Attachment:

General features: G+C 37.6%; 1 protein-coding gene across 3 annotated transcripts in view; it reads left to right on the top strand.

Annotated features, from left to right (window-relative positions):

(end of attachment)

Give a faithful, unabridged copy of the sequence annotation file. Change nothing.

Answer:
General features: G+C 37.6%; 1 protein-coding gene across 3 annotated transcripts in view; it reads left to right on the top strand.

Annotated features, from left to right (window-relative positions):